Iran Deal All But Done
In overseas trading this week, markets were all over the place. Japan had a huge 1,500 point rally that catapulted the Nikkei out of the doldrums. In Hong Kong, the Hang Seng -- which is China’s de facto exchange -- snapped a losing streak and posted a net gain for the week of over 3%.
The European exchanges were generally flat, due mostly to an immigrant crisis that’s currently taking place in the already-battered EU. Germany, which is bearing the brunt of the trouble, managed to eke out barely 1% in gains this week. Markets there had a big mid-week roller coaster, racking up gains only to give them back. The story was much the same in London, although the UK fared slightly better with gains of over 1.25%.
The Iran Deal is All But DoneThe President has yet to sign off on the lifting sanctions, but the Iran deal looks to be all but done. Dissenters don’t have the Congressional votes to override a veto so, barring some last-minute political maneuvering, the deal looks like it will go forward.
This could have major implications outside of the political realm, since Iranian oil is set to be sold legitimately on the world stage for the first time in over a decade. This could have big implications for the already-battered price of crude oil. Iran is a major producer, but the sanctions have forced them to sell their oil on the black market to countries like Russia and North Korea.
Now that Iran will be able to bring their oil to market legitimately, what’s in store for the price of crude? Probably a drop, although it won’t be right away. The country’s oil producing infrastructure is in need of major upgrades, some of which might be put in place by American companies as the sanctions lift.
Once the country is exporting their oil at capacity, then the downward pressure could start. Look for prices to be even more depressed this winter, and the cost at the pump to remain low. Oil has rallied slightly, back to the $45 support point, but this latest downturn has shown us that there isn’t much support below that. Once oil starts to fall, nobody knows where it will end up.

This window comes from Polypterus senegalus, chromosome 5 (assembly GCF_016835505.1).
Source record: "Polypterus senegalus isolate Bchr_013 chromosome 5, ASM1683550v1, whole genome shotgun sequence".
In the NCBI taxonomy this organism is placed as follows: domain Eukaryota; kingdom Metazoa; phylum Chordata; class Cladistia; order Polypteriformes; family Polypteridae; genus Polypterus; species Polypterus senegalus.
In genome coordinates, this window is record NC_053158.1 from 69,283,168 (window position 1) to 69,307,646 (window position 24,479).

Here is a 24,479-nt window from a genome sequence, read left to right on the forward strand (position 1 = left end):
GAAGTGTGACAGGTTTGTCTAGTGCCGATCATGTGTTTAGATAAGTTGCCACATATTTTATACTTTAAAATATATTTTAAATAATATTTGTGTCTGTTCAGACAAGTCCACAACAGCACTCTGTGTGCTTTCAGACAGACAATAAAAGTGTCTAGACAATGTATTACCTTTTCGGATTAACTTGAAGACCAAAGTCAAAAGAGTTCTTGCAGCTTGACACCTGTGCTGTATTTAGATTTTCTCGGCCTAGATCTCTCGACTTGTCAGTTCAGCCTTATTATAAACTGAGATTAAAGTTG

Food Commodities Flat Ahead of HarvestIn most places in rural America, the soybeans, corn, and wheat harvest is just barely beginning. Commodities prices for these products are low -- with the exception of corn, which is middling at best. This year’s harvest is set to put less money in the pockets of our farmers, and make things even harder for them during the next planting season.
The news isn’t all bad, though. For consumers, these low commodities prices mean that staples at the store cost less. Consumers should look for falling prices of cereal, baked goods, snacks, and anything that contains a large amount of corn -- which could be just about anything at all, these days.
Corn syrup prices are set to fall on an industrial level as well, and although that’s tough on farmers, and the resulting price drops can be hard on your waistline, low commodity prices during harvest means that grocery shopping will be easier on your wallet.
Published on Sep 12, 2015By Aaron Phillips